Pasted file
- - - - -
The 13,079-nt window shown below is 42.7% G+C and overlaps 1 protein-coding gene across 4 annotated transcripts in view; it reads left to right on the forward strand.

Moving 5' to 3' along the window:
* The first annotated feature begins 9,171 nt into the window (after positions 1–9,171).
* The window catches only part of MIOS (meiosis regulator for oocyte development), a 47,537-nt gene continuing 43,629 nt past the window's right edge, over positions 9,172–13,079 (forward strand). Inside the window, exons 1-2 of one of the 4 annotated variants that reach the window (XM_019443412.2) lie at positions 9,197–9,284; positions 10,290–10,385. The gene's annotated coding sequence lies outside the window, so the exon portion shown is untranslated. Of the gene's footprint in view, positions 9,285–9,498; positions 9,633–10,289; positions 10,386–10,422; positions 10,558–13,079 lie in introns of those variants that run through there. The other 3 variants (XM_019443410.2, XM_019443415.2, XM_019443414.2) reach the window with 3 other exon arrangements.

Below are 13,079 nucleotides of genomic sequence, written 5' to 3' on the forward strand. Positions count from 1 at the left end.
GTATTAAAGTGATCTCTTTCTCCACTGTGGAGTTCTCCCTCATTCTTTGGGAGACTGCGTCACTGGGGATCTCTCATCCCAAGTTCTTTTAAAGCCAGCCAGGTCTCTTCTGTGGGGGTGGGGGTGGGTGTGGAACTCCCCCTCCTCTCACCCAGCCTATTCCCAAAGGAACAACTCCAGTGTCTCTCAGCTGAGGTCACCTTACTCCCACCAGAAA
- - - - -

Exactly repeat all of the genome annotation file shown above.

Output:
The 13,079-nt window shown below is 42.7% G+C and overlaps 1 protein-coding gene across 4 annotated transcripts in view; it reads left to right on the forward strand.

Moving 5' to 3' along the window:
* The first annotated feature begins 9,171 nt into the window (after positions 1–9,171).
* The window catches only part of MIOS (meiosis regulator for oocyte development), a 47,537-nt gene continuing 43,629 nt past the window's right edge, over positions 9,172–13,079 (forward strand). Inside the window, exons 1-2 of one of the 4 annotated variants that reach the window (XM_019443412.2) lie at positions 9,197–9,284; positions 10,290–10,385. The gene's annotated coding sequence lies outside the window, so the exon portion shown is untranslated. Of the gene's footprint in view, positions 9,285–9,498; positions 9,633–10,289; positions 10,386–10,422; positions 10,558–13,079 lie in introns of those variants that run through there. The other 3 variants (XM_019443410.2, XM_019443415.2, XM_019443414.2) reach the window with 3 other exon arrangements.

Below are 13,079 nucleotides of genomic sequence, written 5' to 3' on the forward strand. Positions count from 1 at the left end.
GTATTAAAGTGATCTCTTTCTCCACTGTGGAGTTCTCCCTCATTCTTTGGGAGACTGCGTCACTGGGGATCTCTCATCCCAAGTTCTTTTAAAGCCAGCCAGGTCTCTTCTGTGGGGGTGGGGGTGGGTGTGGAACTCCCCCTCCTCTCACCCAGCCTATTCCCAAAGGAACAACTCCAGTGTCTCTCAGCTGAGGTCACCTTACTCCCACCAGAAA